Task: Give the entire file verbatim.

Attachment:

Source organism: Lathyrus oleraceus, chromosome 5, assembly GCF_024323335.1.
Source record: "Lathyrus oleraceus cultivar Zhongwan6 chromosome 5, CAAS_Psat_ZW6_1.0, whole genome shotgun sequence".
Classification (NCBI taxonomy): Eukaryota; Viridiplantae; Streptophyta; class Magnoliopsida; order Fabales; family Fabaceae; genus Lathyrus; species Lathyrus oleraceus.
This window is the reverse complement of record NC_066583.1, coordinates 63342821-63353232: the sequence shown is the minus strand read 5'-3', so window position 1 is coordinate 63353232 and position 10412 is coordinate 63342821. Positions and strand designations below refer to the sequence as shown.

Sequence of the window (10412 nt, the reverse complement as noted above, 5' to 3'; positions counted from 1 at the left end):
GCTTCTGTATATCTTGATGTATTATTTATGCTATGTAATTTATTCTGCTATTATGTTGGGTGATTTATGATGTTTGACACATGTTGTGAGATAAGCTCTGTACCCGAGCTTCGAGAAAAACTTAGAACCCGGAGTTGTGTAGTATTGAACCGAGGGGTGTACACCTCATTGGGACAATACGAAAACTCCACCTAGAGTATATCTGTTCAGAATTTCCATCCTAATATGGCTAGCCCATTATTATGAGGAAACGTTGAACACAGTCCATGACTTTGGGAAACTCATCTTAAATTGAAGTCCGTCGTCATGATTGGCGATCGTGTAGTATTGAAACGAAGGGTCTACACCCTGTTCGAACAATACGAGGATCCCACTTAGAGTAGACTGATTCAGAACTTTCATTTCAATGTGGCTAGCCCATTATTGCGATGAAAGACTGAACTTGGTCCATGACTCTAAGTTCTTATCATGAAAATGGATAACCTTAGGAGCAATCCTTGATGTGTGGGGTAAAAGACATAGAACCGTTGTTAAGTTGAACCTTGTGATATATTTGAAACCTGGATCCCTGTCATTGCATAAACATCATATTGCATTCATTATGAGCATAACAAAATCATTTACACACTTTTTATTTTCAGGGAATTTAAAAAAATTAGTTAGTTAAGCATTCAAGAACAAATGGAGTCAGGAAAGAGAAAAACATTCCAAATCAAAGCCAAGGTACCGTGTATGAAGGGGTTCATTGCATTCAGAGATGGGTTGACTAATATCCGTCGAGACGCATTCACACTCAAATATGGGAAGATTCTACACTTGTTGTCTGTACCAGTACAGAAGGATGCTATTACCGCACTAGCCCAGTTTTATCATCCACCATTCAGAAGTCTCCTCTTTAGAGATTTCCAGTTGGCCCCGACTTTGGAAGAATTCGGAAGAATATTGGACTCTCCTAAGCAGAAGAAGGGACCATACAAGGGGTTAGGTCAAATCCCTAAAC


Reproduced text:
Source organism: Lathyrus oleraceus, chromosome 5, assembly GCF_024323335.1.
Source record: "Lathyrus oleraceus cultivar Zhongwan6 chromosome 5, CAAS_Psat_ZW6_1.0, whole genome shotgun sequence".
Classification (NCBI taxonomy): Eukaryota; Viridiplantae; Streptophyta; class Magnoliopsida; order Fabales; family Fabaceae; genus Lathyrus; species Lathyrus oleraceus.
This window is the reverse complement of record NC_066583.1, coordinates 63342821-63353232: the sequence shown is the minus strand read 5'-3', so window position 1 is coordinate 63353232 and position 10412 is coordinate 63342821. Positions and strand designations below refer to the sequence as shown.

Sequence of the window (10412 nt, the reverse complement as noted above, 5' to 3'; positions counted from 1 at the left end):
GCTTCTGTATATCTTGATGTATTATTTATGCTATGTAATTTATTCTGCTATTATGTTGGGTGATTTATGATGTTTGACACATGTTGTGAGATAAGCTCTGTACCCGAGCTTCGAGAAAAACTTAGAACCCGGAGTTGTGTAGTATTGAACCGAGGGGTGTACACCTCATTGGGACAATACGAAAACTCCACCTAGAGTATATCTGTTCAGAATTTCCATCCTAATATGGCTAGCCCATTATTATGAGGAAACGTTGAACACAGTCCATGACTTTGGGAAACTCATCTTAAATTGAAGTCCGTCGTCATGATTGGCGATCGTGTAGTATTGAAACGAAGGGTCTACACCCTGTTCGAACAATACGAGGATCCCACTTAGAGTAGACTGATTCAGAACTTTCATTTCAATGTGGCTAGCCCATTATTGCGATGAAAGACTGAACTTGGTCCATGACTCTAAGTTCTTATCATGAAAATGGATAACCTTAGGAGCAATCCTTGATGTGTGGGGTAAAAGACATAGAACCGTTGTTAAGTTGAACCTTGTGATATATTTGAAACCTGGATCCCTGTCATTGCATAAACATCATATTGCATTCATTATGAGCATAACAAAATCATTTACACACTTTTTATTTTCAGGGAATTTAAAAAAATTAGTTAGTTAAGCATTCAAGAACAAATGGAGTCAGGAAAGAGAAAAACATTCCAAATCAAAGCCAAGGTACCGTGTATGAAGGGGTTCATTGCATTCAGAGATGGGTTGACTAATATCCGTCGAGACGCATTCACACTCAAATATGGGAAGATTCTACACTTGTTGTCTGTACCAGTACAGAAGGATGCTATTACCGCACTAGCCCAGTTTTATCATCCACCATTCAGAAGTCTCCTCTTTAGAGATTTCCAGTTGGCCCCGACTTTGGAAGAATTCGGAAGAATATTGGACTCTCCTAAGCAGAAGAAGGGACCATACAAGGGGTTAGGTCAAATCCCTAAAC